In summary, the U.S. government had a hand in every aspect of the campaign of terror against the Salvadoran people. It chose the governments, organized and financed political parties, financed the government’s side of the war, provided war materiel, established and trained death squads, trained military officers, provided on-the-spot advisers for military operations, and even supplied some of the equipment used to torture political prisoners. It also conducted an unrelenting propaganda campaign to mislead U.S. citizens about conditions in El Salvador and obfuscate its role in creating those conditions, thereby undermining a potential source of international solidarity upon which the oppressed of El Salvador depended in their struggle.

It is not clear to me why the filmmakers so assiduously avoided this aspect of the context of Oscar Romero’s life. Perhaps they were afraid that raising this aspect of Romero’s struggle would alienate viewers in the United States. But those likely to attend a showing of the film would probably be well aware of U.S. policy in El Salvador. Perhaps the filmmakers thought that their message in honor of Romero would be diluted if they entered politically controversial territory. But Romero was politically controversial. Indeed, it was his short period of political engagement rather than his long career as a theologian that marked him out for greatness. Whatever their motivation, the filmmakers missed a great opportunity to educate U.S. viewers about their country’s Central America policy and its support for regimes that regularly violate human rights. They also gave a false and diminished impression of the man they wished to honor by failing to portray his willingness to take on the world’s most powerful military machine.

 

Conclusion

Romero is a weak portrayal of a strong man. The film is unfaithful to the real character of Archbishop Romero. It underestimates the aspects of character that made it possible for him to rise to the challenge of his awesome responsibilities. It falsifies by neglect his political analysis and engagement, the very aspects of his life that raised him to prominence and won him a place in almost every Salvadoran’s heart.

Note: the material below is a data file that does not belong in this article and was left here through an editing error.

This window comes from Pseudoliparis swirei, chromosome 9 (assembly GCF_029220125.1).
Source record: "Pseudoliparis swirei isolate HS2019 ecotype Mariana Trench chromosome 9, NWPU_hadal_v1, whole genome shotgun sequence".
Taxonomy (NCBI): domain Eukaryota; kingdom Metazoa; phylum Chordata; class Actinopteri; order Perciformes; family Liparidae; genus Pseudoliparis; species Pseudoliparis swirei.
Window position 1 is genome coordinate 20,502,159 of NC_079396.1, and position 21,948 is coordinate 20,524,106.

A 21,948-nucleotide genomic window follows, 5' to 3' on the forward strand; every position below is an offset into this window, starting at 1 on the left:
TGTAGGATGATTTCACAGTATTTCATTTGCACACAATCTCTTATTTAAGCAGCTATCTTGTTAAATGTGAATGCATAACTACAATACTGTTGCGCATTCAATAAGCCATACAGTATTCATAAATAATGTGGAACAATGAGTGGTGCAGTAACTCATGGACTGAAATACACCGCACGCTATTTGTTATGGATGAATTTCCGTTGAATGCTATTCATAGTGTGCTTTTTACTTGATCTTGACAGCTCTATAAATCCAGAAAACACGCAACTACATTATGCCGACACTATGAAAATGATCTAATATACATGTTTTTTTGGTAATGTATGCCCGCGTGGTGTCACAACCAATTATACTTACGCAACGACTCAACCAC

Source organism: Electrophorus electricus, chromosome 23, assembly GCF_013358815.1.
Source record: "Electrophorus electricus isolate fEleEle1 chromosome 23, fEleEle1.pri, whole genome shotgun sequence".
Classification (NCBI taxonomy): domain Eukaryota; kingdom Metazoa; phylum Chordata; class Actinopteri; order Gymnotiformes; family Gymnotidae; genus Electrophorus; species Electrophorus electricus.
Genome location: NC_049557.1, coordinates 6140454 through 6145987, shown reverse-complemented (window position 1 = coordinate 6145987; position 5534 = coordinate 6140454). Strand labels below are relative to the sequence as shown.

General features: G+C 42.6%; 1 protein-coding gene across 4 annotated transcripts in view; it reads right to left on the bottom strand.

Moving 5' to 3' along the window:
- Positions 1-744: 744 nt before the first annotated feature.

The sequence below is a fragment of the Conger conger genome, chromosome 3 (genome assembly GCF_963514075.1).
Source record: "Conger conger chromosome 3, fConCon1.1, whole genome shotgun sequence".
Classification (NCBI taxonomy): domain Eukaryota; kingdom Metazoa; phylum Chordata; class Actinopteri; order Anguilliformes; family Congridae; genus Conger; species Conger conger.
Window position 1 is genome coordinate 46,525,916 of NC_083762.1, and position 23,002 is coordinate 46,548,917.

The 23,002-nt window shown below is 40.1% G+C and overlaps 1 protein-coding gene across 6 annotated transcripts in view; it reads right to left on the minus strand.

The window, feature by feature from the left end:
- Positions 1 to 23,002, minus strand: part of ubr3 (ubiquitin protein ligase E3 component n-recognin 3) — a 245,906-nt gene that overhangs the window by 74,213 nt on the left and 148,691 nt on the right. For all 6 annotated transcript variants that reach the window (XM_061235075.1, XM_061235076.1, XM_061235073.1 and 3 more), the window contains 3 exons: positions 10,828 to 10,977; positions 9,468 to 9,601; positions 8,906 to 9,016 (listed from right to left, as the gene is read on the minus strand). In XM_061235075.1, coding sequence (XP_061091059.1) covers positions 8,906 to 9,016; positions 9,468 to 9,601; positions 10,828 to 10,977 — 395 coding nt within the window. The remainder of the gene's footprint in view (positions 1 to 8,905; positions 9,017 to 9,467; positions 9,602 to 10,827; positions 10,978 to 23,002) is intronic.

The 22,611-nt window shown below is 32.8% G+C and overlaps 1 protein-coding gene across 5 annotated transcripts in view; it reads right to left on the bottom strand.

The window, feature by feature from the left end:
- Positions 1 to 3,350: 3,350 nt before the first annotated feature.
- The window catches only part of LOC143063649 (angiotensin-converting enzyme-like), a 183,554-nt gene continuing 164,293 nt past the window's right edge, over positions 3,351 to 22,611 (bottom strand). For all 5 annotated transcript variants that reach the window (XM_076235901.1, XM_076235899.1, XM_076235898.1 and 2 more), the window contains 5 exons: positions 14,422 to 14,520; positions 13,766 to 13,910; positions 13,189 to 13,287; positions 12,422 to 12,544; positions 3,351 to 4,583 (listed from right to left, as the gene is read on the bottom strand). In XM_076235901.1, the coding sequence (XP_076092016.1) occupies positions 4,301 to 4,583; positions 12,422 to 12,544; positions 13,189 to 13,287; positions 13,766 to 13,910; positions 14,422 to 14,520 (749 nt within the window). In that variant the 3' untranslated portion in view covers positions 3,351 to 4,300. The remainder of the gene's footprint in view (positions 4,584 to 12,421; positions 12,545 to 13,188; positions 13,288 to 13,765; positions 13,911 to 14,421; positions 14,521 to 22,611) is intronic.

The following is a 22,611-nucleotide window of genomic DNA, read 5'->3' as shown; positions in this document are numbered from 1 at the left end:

Romero also fails to appreciate the strength of the Salvadoran people. They serve as the chorus in the opera, singing Romero’s praises and decorating the stage. The depths of their oppression and their dedication to the struggle for liberation never receive attention. They are portrayed as helpless victims whom Romero tried vainly to rescue. The eloquent voices of leaders other than Romero and of a courageous people are silenced.

The role of the U.S. government in the atrocities of El Salvador is similarly neglected. A film directed at a U.S. audience that does not suggest an avenue in which that audience might become engaged in Romero’s struggle serves Romero’s legacy very poorly.

 

References

Argueta, Manlio (1983). One Day of Life. New York: Vintage Books.

Armstrong, Robert, and Janet Shenk (1982). El Salvador: the Face of Revolution. Boston: South End Press.

Binford, Leigh (1996). The El Mozote Massacre. Tucson: University of Arizona Press.

Cockcroft, James D. (1996). Latin America: History, Politics, and U.S. Policy. Second edition. Chicago: Nelson-Hall.

Herman, Edward S., and Frank Brodhead (1984). Demonstration Elections. Boston: South End Press.

Notes

          James D. Cockcroft’s book, Latin America, contains a brief but very useful bibliography on
          El Salvador, page 176.

         Several collections of Archbishop Romero’s homilies, letters, statements and speeches are available in
         paperback.